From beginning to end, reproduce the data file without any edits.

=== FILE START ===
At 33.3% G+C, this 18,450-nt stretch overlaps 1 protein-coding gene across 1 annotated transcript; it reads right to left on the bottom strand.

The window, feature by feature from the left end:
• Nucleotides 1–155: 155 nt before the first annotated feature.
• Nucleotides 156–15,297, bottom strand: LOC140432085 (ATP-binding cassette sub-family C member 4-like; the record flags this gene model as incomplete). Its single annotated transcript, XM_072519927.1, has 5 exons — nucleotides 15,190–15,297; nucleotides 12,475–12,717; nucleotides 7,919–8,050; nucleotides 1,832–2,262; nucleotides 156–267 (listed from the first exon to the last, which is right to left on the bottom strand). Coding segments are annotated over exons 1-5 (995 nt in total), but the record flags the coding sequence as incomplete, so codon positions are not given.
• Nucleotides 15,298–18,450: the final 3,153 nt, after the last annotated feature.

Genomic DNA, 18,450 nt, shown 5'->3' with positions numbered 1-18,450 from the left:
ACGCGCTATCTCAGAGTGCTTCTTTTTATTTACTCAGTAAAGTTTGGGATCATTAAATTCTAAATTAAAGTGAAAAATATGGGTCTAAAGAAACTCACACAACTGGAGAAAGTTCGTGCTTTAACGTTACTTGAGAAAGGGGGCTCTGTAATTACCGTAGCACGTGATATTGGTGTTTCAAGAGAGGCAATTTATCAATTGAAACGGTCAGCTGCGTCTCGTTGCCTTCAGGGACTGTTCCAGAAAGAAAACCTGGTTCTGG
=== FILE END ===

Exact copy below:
At 33.3% G+C, this 18,450-nt stretch overlaps 1 protein-coding gene across 1 annotated transcript; it reads right to left on the bottom strand.

The window, feature by feature from the left end:
• Nucleotides 1–155: 155 nt before the first annotated feature.
• Nucleotides 156–15,297, bottom strand: LOC140432085 (ATP-binding cassette sub-family C member 4-like; the record flags this gene model as incomplete). Its single annotated transcript, XM_072519927.1, has 5 exons — nucleotides 15,190–15,297; nucleotides 12,475–12,717; nucleotides 7,919–8,050; nucleotides 1,832–2,262; nucleotides 156–267 (listed from the first exon to the last, which is right to left on the bottom strand). Coding segments are annotated over exons 1-5 (995 nt in total), but the record flags the coding sequence as incomplete, so codon positions are not given.
• Nucleotides 15,298–18,450: the final 3,153 nt, after the last annotated feature.

Genomic DNA, 18,450 nt, shown 5'->3' with positions numbered 1-18,450 from the left:
ACGCGCTATCTCAGAGTGCTTCTTTTTATTTACTCAGTAAAGTTTGGGATCATTAAATTCTAAATTAAAGTGAAAAATATGGGTCTAAAGAAACTCACACAACTGGAGAAAGTTCGTGCTTTAACGTTACTTGAGAAAGGGGGCTCTGTAATTACCGTAGCACGTGATATTGGTGTTTCAAGAGAGGCAATTTATCAATTGAAACGGTCAGCTGCGTCTCGTTGCCTTCAGGGACTGTTCCAGAAAGAAAACCTGGTTCTGG